With tourism largely rebounding in the aftermath of the winter’s disasters, Visit Santa Barbara unveiled a new branding campaign on Oct 30, along with optimistic lodging forecasts.
Data from CBRE Hotels showed an increase in demand for lodging, even as Santa Barbara County absorbed a 6 percent increase in available rooms as new venues like the Hotel Californian and Hilton Garden Inn and additional capacity at the Harbor View Inn came online.
The trend is expected to continue in 2019 with high profile new openings like the Hyatt Place on Upper State Street and the Rosewood Miramar Beachfront Resort, as well as reopenings for the Four Seasons Resort The Biltmore Santa Barbara and San Ysidro Ranch, which were damaged in the January mudslides, said CBRE Managing Director Bruce Baltin.
Baltin and other experts spoke at Visit Santa Barbara’s annual fall Tourism Outlook event, hosted at the recently rebranded Hilton Santa Barbara Beachfront Resort on Oct. 30.
“The growth in occupied hotel rooms is not just a sign of the strength of our brand, but it’s the critical lifeline for the attraction, retail and restaurant sectors,” said Visit Santa Barbara CEO Kathy Janega-Dykes.
Baltin predicted an 8.1 percent increase in occupied rooms and a 6 percent hike in average daily rates for 2019. But the forecast follows a “frustrating” year for hotel revenues, Janega Dykes said, making the Santa Barbara data “a tale of two cities” — one where travel volume is growing, but returns are stagnant.
Disasters scared off about a third of travelers at first, according to surveys by Destination Analysts, but that figure dropped by half after about three months, said Dave Bratton, owner of market research firm Destination Analysts, similar in trajectory to wildfires in Northern California, the Las Vegas shooting or the mudslides in Big Sur.
Reduced rates for evacuees and first responders and later promotional rates to encourage visitors to return kept prices low for the first half of 2018. With prices depressed in 2018, Baltin said revenues could shoot up 7.5 percent for 2019, on a 6 percent increase in average daily rates.
The South Coast has strong “aspirational appeal,” said Bratton. For every person that visited, nearly two said they were thinking about making a trip, and that figure is on the rise.
But the firm also found that many people were not familiar with the region, what Bratton described as a “deficit of understanding.”
“People don’t know a lot about you, whether you’re San Francisco, or Los Angeles or here,” he said. “We live in a tunnel-vision world.”
Markets are also showing some “megatrends” that could shift the target demographics for the region, said Don Skeoch, chief marketing officer for the Los Angeles Tourism & Convention Board.
International long-haul travel has exploded around the globe, up 44 percent since 2010, but the U.S. hasn’t been able to capitalize on the trend. Bratton put it down to economics.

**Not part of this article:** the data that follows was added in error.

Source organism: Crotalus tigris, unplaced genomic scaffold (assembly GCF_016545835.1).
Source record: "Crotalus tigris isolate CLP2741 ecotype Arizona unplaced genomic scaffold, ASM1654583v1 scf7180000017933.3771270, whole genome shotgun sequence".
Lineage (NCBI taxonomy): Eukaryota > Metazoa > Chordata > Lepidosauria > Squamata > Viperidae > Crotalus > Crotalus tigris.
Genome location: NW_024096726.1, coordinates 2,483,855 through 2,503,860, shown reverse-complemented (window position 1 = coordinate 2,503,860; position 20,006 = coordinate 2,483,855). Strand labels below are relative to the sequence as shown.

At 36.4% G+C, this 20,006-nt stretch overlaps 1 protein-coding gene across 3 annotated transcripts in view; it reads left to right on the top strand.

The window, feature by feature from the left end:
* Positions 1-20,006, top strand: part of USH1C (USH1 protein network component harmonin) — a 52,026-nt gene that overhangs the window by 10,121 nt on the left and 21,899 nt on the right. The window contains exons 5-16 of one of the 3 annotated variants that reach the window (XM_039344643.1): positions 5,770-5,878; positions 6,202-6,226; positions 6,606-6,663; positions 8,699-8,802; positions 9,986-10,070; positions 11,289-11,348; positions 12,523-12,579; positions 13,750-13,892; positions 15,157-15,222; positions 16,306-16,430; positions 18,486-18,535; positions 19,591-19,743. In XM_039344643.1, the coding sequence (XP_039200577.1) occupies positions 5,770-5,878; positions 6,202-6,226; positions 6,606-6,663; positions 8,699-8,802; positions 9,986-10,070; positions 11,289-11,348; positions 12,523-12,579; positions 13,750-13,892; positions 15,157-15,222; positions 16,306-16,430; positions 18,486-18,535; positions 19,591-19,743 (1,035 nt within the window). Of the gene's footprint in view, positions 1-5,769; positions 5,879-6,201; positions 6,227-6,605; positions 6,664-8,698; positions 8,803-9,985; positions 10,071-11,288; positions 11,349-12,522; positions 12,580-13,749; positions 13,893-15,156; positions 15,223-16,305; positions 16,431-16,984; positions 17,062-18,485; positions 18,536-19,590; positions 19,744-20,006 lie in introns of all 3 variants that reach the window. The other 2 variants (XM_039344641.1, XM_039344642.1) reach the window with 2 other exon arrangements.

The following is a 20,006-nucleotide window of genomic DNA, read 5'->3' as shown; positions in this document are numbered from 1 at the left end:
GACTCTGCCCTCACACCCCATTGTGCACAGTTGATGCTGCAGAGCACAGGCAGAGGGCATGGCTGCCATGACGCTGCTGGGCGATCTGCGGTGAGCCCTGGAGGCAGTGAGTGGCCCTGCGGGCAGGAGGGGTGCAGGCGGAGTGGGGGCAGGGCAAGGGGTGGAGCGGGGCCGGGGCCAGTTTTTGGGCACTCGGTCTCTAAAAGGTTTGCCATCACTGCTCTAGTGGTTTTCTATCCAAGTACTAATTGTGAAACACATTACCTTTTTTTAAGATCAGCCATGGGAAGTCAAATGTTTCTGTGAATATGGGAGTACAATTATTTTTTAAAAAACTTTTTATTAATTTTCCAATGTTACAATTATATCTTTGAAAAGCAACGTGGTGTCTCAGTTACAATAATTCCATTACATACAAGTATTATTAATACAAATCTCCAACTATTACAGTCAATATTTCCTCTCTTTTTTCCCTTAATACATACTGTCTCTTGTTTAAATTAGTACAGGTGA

“We’re really expensive,” he said. “America has become a high-price place to visit.”
International travelers stay longer and spend more three-to-one compared to domestic visitors, Skeoch said, but a flattening economic cycle could also bring the region down from recent all-time highs.
Outbound travelers were only 10 percent of China’s population in 2018, and a large portion of them were short-haul trips to nearby Asian countries, making them still a largely underpenetrated market for the West Coast, one that is particularly sensitive to changing political relationships.
Set to overtake China as the largest world population, India also represents a potential new target region, Skeoch said.
“We’re trying to tease out how to approach the India market,” he said. “We just know we have to be there.”
The average age in India skews very young, he said, and 87 percent of travelers from China were millennials. Domestically, millennials traveled more often, further and spent a disproportionate amount on trips. Another major shift — they tended to travel solo or bring their kids along, preferring cities and beach destinations.
Skeoch also pointed to a blurring between business and leisure travel.
“More and more employees are taking control of their travel,” even if it doesn’t line up with corporate travel policies, paying extra to upgrade their hotels or stay extra nights.
Altogether, the marketing campaign aimed at “really inspiring visitors to live out the Santa Barbara lifestyle while they’re here,” said Paul Whitbeck, managing director for marketing and advertising agency Greenhaus, hired by Visit Santa Barbara to create the campaign.
The ads highlight local entrepreneurs and “makers,” from winemakers to artists, as well as the region’s geography and mixture of architecture from modern to historical.
“As a vacation destination, Santa Barbara really reflected the quintessentially Californian experience, both in its attitude, its atmosphere, the notion of laid-back luxury, actually going beyond luxury as it’s traditionally seen and experiencing a destination on your own terms,” Whitbeck said.
• Contact Marissa Nall at [email protected]